It’s agreed that doing appropriate maintenance before corrosion is visible to the naked eye is usually the most cost-effective way to extend an asset’s life.

By the time concrete corrosion is visible, for example, it’s already well advanced and remediation options or even replacement need to be urgently considered. For wastewater systems, these can include chloride extraction; re-alkalisation; protective coatings; crystalline surface treatments; patch repairs including sacrificial anodes (to prevent incipient anodes forming); and cathodic protection.

At the ACA’s international conference Corrosion & Prevention 2015, Brendan Murray of IXOM Operations Pty Ltd (formerly Orica Chemicals) outlined the work his company has been doing with major sewer lines in Australia.

While the science behind corrosion of concrete sewer pipes is reasonably well understood, he pointed out that seawater ingress into sewers can increase the sulphate concentration within the sewage itself, resulting in an increase of hydrogen sulphide in the pipes. This can lead to increased sulphuric acid production, degrading the concrete into the soft and porous compound calcium sulphate more quickly than may have been expected. Mr Murray has developed a sacrificial alkali coating to combat this.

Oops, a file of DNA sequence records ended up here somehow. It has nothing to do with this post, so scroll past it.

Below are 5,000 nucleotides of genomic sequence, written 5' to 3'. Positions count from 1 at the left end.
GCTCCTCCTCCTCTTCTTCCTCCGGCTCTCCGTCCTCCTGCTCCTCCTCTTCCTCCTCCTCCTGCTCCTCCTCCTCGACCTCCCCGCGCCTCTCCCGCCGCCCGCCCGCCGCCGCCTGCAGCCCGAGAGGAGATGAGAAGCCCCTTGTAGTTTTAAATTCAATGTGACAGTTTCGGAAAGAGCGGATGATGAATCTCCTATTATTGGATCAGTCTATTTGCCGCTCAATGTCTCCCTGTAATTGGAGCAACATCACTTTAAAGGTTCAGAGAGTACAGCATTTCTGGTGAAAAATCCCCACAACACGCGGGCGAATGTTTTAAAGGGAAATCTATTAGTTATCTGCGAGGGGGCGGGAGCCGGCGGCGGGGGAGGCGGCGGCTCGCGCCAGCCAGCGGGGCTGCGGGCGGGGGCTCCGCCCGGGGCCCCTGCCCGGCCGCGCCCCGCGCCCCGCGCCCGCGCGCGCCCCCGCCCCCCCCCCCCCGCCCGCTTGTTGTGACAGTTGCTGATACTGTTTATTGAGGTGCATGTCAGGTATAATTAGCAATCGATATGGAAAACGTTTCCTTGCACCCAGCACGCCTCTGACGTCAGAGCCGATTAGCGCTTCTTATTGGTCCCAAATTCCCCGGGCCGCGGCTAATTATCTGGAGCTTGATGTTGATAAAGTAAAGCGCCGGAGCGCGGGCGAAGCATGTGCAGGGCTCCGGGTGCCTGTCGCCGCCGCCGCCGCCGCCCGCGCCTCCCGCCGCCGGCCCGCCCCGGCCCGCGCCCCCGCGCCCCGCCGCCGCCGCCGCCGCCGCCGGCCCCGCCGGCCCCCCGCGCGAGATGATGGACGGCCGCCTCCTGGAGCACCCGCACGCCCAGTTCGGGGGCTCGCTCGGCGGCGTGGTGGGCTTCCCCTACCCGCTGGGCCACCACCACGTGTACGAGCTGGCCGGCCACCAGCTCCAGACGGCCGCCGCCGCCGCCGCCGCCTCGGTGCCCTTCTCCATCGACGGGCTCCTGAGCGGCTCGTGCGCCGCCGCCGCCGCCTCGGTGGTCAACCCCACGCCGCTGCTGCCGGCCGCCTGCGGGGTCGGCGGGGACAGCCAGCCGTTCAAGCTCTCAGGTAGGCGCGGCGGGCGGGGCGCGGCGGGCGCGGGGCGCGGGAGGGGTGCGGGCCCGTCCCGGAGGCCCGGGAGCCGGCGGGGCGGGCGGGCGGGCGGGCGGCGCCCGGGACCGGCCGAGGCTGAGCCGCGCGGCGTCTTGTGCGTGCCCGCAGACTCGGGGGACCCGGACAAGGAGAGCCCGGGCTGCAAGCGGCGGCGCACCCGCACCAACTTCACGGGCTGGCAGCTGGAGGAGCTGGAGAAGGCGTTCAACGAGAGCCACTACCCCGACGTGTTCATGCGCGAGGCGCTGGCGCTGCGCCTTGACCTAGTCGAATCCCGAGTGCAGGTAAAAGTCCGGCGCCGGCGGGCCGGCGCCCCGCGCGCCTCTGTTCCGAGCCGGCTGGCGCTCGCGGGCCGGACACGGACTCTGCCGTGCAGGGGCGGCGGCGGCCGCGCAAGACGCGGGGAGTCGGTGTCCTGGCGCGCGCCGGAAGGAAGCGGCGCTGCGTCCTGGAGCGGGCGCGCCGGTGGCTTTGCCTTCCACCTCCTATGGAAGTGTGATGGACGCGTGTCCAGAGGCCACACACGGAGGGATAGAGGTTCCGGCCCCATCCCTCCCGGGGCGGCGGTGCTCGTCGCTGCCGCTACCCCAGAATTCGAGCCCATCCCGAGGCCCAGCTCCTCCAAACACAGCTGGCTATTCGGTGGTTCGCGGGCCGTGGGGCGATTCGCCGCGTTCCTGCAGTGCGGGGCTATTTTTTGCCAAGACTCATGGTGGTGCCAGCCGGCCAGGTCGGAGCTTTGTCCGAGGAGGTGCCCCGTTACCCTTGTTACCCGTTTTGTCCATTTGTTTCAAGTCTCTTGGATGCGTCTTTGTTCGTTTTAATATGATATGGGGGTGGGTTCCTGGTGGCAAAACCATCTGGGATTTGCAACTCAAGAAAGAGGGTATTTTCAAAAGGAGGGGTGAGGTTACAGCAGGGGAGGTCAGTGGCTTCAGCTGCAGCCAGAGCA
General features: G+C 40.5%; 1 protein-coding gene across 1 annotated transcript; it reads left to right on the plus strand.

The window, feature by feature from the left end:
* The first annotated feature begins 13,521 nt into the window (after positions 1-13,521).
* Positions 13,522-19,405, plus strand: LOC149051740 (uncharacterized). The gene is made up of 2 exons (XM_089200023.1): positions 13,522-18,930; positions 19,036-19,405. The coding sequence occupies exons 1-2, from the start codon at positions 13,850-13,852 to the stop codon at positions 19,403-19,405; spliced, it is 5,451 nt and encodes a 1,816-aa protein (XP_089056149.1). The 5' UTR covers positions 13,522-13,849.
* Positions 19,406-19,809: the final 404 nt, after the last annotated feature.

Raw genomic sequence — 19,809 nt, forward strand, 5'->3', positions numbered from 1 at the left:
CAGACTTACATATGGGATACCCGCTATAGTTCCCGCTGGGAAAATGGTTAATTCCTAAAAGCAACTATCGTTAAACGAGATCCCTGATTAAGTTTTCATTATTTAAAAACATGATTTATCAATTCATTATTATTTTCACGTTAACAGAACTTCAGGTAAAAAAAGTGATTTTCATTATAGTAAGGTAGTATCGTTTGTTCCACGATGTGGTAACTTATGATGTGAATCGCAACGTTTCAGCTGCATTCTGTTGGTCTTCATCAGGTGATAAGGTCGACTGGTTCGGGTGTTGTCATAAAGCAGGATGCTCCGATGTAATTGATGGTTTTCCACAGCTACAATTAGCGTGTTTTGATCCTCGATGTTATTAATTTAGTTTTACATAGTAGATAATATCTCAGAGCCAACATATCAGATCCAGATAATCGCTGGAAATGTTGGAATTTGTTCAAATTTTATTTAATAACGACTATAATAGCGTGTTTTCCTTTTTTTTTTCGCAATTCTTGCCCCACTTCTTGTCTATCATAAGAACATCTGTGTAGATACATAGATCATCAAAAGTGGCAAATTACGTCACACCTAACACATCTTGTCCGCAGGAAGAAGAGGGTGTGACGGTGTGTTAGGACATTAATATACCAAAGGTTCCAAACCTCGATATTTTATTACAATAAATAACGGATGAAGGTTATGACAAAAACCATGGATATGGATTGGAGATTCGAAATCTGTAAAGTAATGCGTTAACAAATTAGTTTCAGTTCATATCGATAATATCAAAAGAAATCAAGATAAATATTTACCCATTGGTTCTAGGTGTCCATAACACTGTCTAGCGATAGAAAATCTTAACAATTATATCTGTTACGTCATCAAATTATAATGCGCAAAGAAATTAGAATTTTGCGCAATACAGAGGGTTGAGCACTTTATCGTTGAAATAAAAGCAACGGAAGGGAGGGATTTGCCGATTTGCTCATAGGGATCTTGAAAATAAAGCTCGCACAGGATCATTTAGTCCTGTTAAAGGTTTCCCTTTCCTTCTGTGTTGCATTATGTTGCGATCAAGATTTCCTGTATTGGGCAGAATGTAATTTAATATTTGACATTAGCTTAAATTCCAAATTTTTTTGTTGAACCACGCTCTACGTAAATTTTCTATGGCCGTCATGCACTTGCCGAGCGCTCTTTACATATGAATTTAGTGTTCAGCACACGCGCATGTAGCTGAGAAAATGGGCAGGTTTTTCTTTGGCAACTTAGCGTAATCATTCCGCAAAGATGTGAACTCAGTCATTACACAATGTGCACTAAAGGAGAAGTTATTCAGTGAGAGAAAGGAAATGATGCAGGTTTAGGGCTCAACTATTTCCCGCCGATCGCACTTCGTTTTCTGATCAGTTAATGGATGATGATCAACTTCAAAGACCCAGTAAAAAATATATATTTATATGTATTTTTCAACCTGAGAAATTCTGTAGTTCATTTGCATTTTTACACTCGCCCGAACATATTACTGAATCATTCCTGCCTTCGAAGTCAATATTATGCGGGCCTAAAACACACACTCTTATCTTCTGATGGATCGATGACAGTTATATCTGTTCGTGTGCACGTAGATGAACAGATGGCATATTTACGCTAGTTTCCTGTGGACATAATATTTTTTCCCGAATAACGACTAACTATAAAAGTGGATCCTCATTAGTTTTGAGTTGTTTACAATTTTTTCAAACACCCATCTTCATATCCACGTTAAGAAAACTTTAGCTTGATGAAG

He believed that an economic evaluation comparing different rehabilitation methods confirmed such sacrificial alkali coatings were the lowest life cycle cost option for managing Sydney Waters’ large ‘avoid fail’ sewers.

“This project has resulted in a cost-effective method for protecting critical sewer assets, without the need to divert sewage flows or man entry application and minimal disruption to our customers,” he said. “Initial monitoring results indicate the product continues to provide a sacrificial coating to protect the integrity of the concrete sewer walls for two to three years.”

Balancing available funding against potential asset failure is always a challenge, but a robust risk management plan helps show a clear way forward.